Malaysia to negotiate FTA with GCC; PM Badawi visits Jakarta and Kuwait; Indonesia and Bangladesh sign agreement to fight money laundering; Thai PM faces no-confidence motion; Thai PM calls on US and Europe to fight protectionism
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  • Reports noted that Malaysia has will initiate negotiations for a Free Trade Agreement (FTA) with the Gulf Cooperation Council (GCC) countries in order to boost bilateral economic ties between the two parties1. Malaysian Prime Minister Datuk Seri Abdullah Ahmad Badawi went to Jakarta on a two-day visit starting from March 16. Badawi met Indonesian President Susilo Bambang Yudhoyono and discussed issues of mutual interest. After the Indonesian leg of his foreign tour, Badawi went to Kuwait on March 22. Among other issues, ways to boost the bilateral economic ties between the two countries would be discussed during meetings with his Kuwaiti counterpart Sheikh Nasser al-Mohammed al-Ahmed al-Jaber al-Sabah.

    In Indonesia meanwhile, questions were being raised over the credibility of the upcoming elections in April following allegations of a large number of fraud cases during the recent East Java gubernatorial elections2. Indonesia and Bangladesh have signed an agreement to cooperate in fighting money laundering. Both the parties have pledged to exchange necessary information and offer assistance in preventing money laundering3.

    Thai Prime Minister Abhisit Vejjajiva faced a no-confidence motion on March 19 filed by the opposition Puea Thai party on charges of corruption, mismanagement and incompetence. Foreign Minister Kasit Piromya also became the primary target of the no-confidence motion, due to his alleged involvement in the occupation of Suvarnabhumi and Don Mueang airports by the People’s Alliance of Democracy late last year4. Thailand meanwhile posted its biggest trade surplus after eighteen years. The declining demand of goods due to the global financial crisis was cited as the primary factor behind this development5. Thai Prime Minister Abhisit meanwhile has called on the leaders of the US and Europe to take a tough stance against protectionism in order to deal with the ongoing economic crisis6.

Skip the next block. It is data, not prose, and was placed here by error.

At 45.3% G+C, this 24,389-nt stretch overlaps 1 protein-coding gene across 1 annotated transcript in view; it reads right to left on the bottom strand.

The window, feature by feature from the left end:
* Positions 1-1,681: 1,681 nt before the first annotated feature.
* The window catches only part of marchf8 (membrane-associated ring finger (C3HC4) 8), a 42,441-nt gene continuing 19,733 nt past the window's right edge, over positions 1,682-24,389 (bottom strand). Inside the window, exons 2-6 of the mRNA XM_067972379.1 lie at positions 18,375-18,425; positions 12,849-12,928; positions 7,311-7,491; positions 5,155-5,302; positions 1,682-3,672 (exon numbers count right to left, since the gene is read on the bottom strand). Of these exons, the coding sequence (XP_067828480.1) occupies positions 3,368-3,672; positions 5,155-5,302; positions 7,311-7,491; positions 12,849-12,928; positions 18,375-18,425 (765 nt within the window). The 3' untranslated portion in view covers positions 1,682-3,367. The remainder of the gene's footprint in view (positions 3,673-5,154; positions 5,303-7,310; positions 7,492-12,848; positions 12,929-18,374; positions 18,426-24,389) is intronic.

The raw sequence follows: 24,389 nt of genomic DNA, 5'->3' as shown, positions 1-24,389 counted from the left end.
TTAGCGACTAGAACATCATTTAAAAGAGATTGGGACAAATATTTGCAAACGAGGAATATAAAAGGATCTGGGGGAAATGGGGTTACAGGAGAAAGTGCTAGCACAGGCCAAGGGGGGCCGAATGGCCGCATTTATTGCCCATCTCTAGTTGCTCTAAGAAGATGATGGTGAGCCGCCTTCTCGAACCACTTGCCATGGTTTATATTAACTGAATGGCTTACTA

Myanmar’s Ambassador to the UN, Wunna Maung Lwin has once again denied charges that political prisoners were being held in his country. During the 10th session of the Human Rights Council held in Geneva, Lwin denied the report of UN Special Envoy on Human Rights, Tomas Ojea Quintana that noted that over 2000 political prisoners continue to suffer in prisons across Myanmar7. France’s Junior Minister for Human Rights visited a Karenni refugee camp in Burma along with Thai Foreign Minister and representatives from NGOs. Their visit was expected to speed up the delivery of relief measures to the camp, efforts which were hurt in the aftermath of Cyclone Nargis8. Reports also noted the increasingly difficult situation in the Karen region, with residents being forced to provide food for the soldiers of the Democratic Karen Buddhist Army (DKBA) as well as work as human minesweepers, guides and porters9. In other developments, reports noted that around eleven Burmese Army Battalions have been deployed along the Burma-Bangladesh border to begin construction of a barbed wire fence, as part of efforts to check the movement of the Rohingya minorities10.